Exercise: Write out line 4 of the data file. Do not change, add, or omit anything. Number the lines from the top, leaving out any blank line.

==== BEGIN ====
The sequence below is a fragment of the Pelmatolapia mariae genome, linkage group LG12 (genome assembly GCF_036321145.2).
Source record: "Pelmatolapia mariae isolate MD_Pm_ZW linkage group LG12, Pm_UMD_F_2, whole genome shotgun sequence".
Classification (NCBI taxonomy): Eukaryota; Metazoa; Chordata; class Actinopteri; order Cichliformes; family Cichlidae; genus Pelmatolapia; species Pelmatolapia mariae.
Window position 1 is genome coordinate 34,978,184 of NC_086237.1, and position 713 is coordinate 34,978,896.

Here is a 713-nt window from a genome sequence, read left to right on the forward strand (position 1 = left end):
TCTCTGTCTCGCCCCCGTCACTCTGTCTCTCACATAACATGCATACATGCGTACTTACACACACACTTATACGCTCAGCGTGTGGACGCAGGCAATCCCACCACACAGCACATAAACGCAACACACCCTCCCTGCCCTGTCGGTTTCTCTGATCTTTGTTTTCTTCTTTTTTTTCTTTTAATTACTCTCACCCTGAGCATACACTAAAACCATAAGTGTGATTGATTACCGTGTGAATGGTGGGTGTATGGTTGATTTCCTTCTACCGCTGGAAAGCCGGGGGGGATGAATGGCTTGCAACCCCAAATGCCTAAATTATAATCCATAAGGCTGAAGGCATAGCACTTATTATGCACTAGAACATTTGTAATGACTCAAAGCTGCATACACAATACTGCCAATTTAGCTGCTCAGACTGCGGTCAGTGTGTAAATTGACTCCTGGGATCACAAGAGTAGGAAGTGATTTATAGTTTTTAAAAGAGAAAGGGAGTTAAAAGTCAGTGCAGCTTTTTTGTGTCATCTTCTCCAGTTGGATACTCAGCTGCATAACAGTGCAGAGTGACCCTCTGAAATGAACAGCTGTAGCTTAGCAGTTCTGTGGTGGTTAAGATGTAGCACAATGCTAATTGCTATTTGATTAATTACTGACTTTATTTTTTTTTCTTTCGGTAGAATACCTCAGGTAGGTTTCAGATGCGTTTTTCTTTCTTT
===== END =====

Window position 1 is genome coordinate 34,978,184 of NC_086237.1, and position 713 is coordinate 34,978,896.